World Engines: Destroyer

By Stephen Baxter

World Engines: Destroyer, a novel by Stephen Baxter
Book details About the author

In Stephen Baxter's collaboration with the late Terry Pratchett, he imagined that there were a limitless number of parallel dimensions just a small step away, each with a slightly different version of Earth (although none others of which contained indigenous humans). In his latest novel, World Engines: Destroyer, Baxter has gone back to the idea of parallel dimensions, each with a different Universe but this time he's following the multiverse theory that for each small change, a new divergent reality is created.

Multiverse theory is one that's been around for some time and has become increasingly popular both in popular fiction and science (although the mechanics in both often differ). There might be a Universe the laws of gravity are different, or one where life might be more common than it appears to be in this one. That a dimension is created for each action that takes place is a fascinating one, that there could be an Earth where Hitler was never defeated, or that the spectre of Brexit was never raised. There might even be a Universe where Trump has a modicum of common sense, although that might be stretching things a bit. Personally I'd like to witness a Universe where cats can talk, so they can finally explain their plans for world domination.

It's the 25th century (with no Buck Rogers in sight) and an old character of Baxters (Reid Malenfant) is getting a new lease of life. We last saw Malenfant in Baxter's Manifold series, a trilogy that also takes place in alternate Universes. Here, we see the 21st Century astronaut revived from cryogenic sleep in a universe that is almost, but not quite the same as ours. He has been awakened with a message, his partner Emma Stone (also a resident of the 21st Century) has sent an SOS specifically to him from the small Mars moon of Phobos - a place she was last seen heading to on an urgent NASA mission 14 years prior to Malanfant's cryogenic freeze.

The 450 years have not been kind to planet Earth, the polar icecaps melted a long time ago and climate change has altered the planet significantly. London is mostly underwater and has a tropical climate and people have been forced to live on the bits of land that haven't been covered. The planet is recovering though and there are vast reclaimed forests, while the population of the planet is significantly reduced to that of just a billion people. Advanced technology and caretaker AI help to make sure that no more damage is done. Baxter does a great job of describing this future, which is both plausible and imaginatively drawn. Baxter is also a genius at describing hard-science and this book is no exception. It's clear everything has been carefully researched and considered, while the changes to the different realities seem entirely feasible.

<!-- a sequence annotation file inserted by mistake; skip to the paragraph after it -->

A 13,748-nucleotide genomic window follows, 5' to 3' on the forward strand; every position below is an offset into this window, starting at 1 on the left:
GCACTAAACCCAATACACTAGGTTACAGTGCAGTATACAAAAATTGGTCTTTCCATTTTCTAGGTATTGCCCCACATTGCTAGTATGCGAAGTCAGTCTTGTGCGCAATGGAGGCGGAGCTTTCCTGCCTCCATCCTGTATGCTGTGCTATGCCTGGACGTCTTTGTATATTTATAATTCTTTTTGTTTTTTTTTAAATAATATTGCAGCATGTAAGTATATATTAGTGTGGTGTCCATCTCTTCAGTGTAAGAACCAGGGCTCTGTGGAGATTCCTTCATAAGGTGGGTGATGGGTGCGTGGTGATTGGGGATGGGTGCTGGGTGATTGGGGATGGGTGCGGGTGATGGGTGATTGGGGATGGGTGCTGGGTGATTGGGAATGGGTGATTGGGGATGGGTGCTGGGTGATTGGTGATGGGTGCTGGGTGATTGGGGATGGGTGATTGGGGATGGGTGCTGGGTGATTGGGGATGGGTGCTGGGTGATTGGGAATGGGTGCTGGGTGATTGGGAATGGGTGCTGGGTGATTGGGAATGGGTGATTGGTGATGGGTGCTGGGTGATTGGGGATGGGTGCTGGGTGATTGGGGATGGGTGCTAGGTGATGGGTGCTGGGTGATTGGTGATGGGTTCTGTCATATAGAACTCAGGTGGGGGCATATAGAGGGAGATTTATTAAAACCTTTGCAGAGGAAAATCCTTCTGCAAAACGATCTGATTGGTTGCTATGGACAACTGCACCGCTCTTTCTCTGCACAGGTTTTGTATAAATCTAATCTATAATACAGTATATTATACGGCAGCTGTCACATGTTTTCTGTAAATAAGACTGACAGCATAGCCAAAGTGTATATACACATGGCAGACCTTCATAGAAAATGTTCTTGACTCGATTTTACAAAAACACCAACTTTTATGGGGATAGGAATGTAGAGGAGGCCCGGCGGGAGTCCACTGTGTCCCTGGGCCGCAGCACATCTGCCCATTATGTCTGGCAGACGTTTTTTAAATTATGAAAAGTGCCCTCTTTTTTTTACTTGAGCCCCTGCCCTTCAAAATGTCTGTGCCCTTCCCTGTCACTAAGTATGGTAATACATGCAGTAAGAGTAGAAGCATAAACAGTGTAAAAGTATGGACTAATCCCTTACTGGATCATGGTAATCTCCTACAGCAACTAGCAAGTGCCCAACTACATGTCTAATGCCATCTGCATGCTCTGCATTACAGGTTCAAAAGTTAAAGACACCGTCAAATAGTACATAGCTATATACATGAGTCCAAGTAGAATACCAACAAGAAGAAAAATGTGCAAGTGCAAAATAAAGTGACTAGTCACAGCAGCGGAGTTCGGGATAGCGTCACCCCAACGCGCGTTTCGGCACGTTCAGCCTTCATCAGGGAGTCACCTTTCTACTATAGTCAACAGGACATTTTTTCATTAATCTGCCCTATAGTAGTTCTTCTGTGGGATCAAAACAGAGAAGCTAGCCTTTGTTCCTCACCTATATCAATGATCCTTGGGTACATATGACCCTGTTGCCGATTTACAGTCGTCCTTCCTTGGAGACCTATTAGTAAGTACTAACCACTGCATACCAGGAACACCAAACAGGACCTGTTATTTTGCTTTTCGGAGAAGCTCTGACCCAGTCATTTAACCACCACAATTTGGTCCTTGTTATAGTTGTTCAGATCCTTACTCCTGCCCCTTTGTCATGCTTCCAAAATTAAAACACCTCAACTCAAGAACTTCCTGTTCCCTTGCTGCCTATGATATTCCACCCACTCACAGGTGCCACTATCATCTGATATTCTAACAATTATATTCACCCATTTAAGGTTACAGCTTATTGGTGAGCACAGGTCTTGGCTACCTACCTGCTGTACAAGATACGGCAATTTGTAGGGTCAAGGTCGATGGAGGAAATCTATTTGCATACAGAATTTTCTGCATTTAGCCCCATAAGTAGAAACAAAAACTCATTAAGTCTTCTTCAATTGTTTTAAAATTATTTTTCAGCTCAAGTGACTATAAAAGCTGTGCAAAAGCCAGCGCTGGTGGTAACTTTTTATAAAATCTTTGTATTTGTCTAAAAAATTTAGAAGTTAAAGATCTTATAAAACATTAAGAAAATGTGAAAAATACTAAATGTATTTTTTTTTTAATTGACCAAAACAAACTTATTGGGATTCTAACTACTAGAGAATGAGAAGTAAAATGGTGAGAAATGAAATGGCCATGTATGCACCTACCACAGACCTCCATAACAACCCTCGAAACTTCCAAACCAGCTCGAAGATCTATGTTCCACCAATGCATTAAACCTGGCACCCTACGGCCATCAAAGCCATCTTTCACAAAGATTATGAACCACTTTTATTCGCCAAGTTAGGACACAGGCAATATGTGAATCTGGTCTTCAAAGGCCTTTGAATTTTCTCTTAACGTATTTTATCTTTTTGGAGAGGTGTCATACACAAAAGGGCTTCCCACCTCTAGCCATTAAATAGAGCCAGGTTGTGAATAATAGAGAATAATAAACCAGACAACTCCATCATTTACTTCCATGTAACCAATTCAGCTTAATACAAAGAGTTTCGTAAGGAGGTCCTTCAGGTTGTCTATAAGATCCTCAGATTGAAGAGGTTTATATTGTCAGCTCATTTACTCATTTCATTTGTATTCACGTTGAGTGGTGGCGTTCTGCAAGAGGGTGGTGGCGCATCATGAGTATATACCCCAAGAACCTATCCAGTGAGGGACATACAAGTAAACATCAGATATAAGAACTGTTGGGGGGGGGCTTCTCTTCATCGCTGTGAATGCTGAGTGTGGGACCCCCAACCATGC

While there is a degree of hard-science explanations (as there are in pretty much every Baxter novel), there isn't enough to cause a disruption to the pace, and it isn't gratuitous. The actual world-building of the 25th Century however takes up a large chunk at the start of the book and it's a while before Malanfant even gets round to going on a mission to find Emma. That's not really his fault, but that of his nurse and the planetary AI, and while I loved this exploration of a possible, plausible 25th Century, it is a sedate beginning.

The book really picks up after they leave Earth however and its a wonderful journey with some big concepts explained in a way that pretty much anyone should be able to understand them. The story is imaginative, bold and completely engrossing, dealing not just with alternate realities but also some great ideas on ancient aliens and the consequences of leaping before you look. It's also clearly the start of something big and Baxter does a great job of leaving you wanting more.

World Engines: Destroyer is one of Baxter's best books yet. It's got his trademark ingenious ideas and hard-science attention to detail, softened by a great cast of characters and an engaging, intriguing story. Big, Bold and Brilliant.

Written on 25th October 2019 by .

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